BACKGROUND: The risk of H. pylori-associated gastric cancer is increased when the infecting strain bears the cag-pathogenicity island or the s1/m1 vacA gene polymorphisms. A recent report showed that coding polymorphisms of cagL gene, belonging to the cag-pathogenicity island, are associated with gastric cancer risk in Taiwanese patients. Our study was aimed to evaluate this association in Italian subjects infected by Western H. pylori strains. METHODS: we retrospectively selected 206 patients infected by H. pylori (98 bearing the cag-pathogenicity island), 44 with gastric cancer (23 males, 21 females; mean age ± SD: 67.6 ± 13 years) and 162 with benign H. pylori associated pathologies (control group) (26 male, 33 female; mean age ± SD: 50.6 ± 14.1 years). Histology was used to diagnose gastric cancer and, in control group, to evaluate inflammation, activity, intestinal metaplasia and bacterial load. H. pylori was cultured from gastric specimens and genomic DNA extracted from isolates. CagL aminoacidic polymorphisms at residues 58 and 59, cagA gene presence as well as vacA s1 and m1 polymorphisms were determined by direct sequencing and PCR respectively. RESULTS: Gastric cancer was associated with infections sustained by strains bearing cagA gene (chi square=37.83, p<0.0001) and the s1/m1 vacA polymorphisms (chi square=27.15, p<0.0001 and chi square=26.64, p<0.0001 respectively). All cagA positive and s1/m1 vacA strains possessed the cagL gene. Considering these virulent strains (cagA/cagL positive and s1/m1 vacA) the glutammic acid at residue 59 of CagL protein (Glu59) was significantly more frequent among gastric cancer patients than controls (61.5% and 40.7% respectively) (chi square=4.089, p<0.05). At logistic regression analysis cagL Glu59 was confirmed to be a significant independent predictor of gastric cancer (p<0.0001, OR=20.6, 95% C.I. 7.1-59.5). cagL polymorphisms were not significantly associated with any histological finding in control group. CONCLUSIONS: CagL Glu59 polymorphism is a risk factor for gastric cancer onset in Italian patients independently from the H. pylori virulence factors cagA and vacA.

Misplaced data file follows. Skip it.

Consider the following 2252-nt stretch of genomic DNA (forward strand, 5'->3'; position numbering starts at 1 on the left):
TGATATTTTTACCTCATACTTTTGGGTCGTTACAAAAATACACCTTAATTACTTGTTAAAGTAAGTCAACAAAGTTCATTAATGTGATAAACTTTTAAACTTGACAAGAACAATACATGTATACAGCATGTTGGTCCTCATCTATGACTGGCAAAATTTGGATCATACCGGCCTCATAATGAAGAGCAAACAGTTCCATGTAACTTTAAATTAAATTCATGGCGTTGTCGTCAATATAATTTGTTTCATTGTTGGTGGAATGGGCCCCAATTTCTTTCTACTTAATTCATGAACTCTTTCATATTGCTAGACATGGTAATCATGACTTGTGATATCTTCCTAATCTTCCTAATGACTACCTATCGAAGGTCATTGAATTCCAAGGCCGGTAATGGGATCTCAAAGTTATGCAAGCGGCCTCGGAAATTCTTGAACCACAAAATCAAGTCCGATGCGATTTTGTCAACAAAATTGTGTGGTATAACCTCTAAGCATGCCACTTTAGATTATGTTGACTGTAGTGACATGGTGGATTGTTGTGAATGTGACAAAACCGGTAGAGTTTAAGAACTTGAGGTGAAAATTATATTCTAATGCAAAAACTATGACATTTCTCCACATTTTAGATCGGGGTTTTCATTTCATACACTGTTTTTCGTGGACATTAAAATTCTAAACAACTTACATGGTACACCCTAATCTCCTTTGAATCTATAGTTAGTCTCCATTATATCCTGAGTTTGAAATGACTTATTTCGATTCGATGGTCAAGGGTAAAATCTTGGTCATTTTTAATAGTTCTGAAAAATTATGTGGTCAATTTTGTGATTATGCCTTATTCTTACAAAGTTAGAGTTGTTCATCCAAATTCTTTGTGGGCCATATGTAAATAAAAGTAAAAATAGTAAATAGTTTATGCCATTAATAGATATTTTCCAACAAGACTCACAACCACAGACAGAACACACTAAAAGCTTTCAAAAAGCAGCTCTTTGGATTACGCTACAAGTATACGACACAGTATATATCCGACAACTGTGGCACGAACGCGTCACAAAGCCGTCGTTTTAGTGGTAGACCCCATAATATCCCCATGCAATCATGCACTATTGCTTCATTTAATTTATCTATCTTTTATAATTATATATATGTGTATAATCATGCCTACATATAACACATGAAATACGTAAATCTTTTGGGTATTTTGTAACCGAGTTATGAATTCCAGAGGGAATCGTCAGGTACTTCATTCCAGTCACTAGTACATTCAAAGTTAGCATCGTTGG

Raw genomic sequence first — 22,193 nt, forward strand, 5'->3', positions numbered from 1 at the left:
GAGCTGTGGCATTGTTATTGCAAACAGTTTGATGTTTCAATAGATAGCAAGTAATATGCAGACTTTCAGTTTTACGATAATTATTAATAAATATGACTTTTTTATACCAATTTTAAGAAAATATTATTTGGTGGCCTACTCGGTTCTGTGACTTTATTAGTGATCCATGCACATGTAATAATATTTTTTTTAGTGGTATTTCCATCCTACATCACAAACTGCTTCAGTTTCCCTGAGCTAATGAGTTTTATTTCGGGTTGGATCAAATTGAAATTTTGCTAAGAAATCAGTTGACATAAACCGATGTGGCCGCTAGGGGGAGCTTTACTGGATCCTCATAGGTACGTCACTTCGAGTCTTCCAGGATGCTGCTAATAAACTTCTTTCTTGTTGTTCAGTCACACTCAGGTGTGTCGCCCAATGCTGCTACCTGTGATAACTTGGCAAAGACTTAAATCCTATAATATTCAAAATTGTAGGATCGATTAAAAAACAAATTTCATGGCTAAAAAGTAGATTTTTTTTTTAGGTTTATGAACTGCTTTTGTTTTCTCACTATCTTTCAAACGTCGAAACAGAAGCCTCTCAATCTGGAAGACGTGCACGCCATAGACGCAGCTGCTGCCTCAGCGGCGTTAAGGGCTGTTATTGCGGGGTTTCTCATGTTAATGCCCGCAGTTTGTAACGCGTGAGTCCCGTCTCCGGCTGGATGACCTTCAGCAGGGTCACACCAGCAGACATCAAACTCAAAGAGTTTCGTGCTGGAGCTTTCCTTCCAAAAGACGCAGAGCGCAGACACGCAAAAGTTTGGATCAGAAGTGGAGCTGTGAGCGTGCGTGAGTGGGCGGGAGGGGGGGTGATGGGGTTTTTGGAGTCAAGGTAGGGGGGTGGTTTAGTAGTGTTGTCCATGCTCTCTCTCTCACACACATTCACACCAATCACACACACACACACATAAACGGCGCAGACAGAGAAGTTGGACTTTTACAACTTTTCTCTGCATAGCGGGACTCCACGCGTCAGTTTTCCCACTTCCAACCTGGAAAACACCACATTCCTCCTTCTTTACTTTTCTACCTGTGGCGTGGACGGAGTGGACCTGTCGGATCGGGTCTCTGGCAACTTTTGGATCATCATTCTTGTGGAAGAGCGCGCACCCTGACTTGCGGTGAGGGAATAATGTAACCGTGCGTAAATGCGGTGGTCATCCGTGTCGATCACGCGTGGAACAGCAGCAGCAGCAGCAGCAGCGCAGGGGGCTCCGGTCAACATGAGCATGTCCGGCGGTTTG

THE CagL Glu59 POLYMORPHISM OF H. pylori IS ASSOCIATED WITH AN INCREASED RISK OF GASTRIC CANCER. PRELIMINARY RESULTS FROM AN ITALIAN MULTICENTER STUDY

PELLOSO, MICHELA;ZAMBON, CARLO-FEDERICO;TESSARI, ALBERTO;BASSO, DANIELA;PADOAN, ANDREA;BOZZATO, DANIA;AITA, ADA;MARCHET, ALBERTO;NITTI, DONATO;PLEBANI, MARIO
2014

Abstract

BACKGROUND: The risk of H. pylori-associated gastric cancer is increased when the infecting strain bears the cag-pathogenicity island or the s1/m1 vacA gene polymorphisms. A recent report showed that coding polymorphisms of cagL gene, belonging to the cag-pathogenicity island, are associated with gastric cancer risk in Taiwanese patients. Our study was aimed to evaluate this association in Italian subjects infected by Western H. pylori strains. METHODS: we retrospectively selected 206 patients infected by H. pylori (98 bearing the cag-pathogenicity island), 44 with gastric cancer (23 males, 21 females; mean age ± SD: 67.6 ± 13 years) and 162 with benign H. pylori associated pathologies (control group) (26 male, 33 female; mean age ± SD: 50.6 ± 14.1 years). Histology was used to diagnose gastric cancer and, in control group, to evaluate inflammation, activity, intestinal metaplasia and bacterial load. H. pylori was cultured from gastric specimens and genomic DNA extracted from isolates. CagL aminoacidic polymorphisms at residues 58 and 59, cagA gene presence as well as vacA s1 and m1 polymorphisms were determined by direct sequencing and PCR respectively. RESULTS: Gastric cancer was associated with infections sustained by strains bearing cagA gene (chi square=37.83, p<0.0001) and the s1/m1 vacA polymorphisms (chi square=27.15, p<0.0001 and chi square=26.64, p<0.0001 respectively). All cagA positive and s1/m1 vacA strains possessed the cagL gene. Considering these virulent strains (cagA/cagL positive and s1/m1 vacA) the glutammic acid at residue 59 of CagL protein (Glu59) was significantly more frequent among gastric cancer patients than controls (61.5% and 40.7% respectively) (chi square=4.089, p<0.05). At logistic regression analysis cagL Glu59 was confirmed to be a significant independent predictor of gastric cancer (p<0.0001, OR=20.6, 95% C.I. 7.1-59.5). cagL polymorphisms were not significantly associated with any histological finding in control group. CONCLUSIONS: CagL Glu59 polymorphism is a risk factor for gastric cancer onset in Italian patients independently from the H. pylori virulence factors cagA and vacA.
Clinical Chem Lab Med
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Utilizza questo identificativo per citare o creare un link a questo documento: http://hdl.handle.net/11577/3156949
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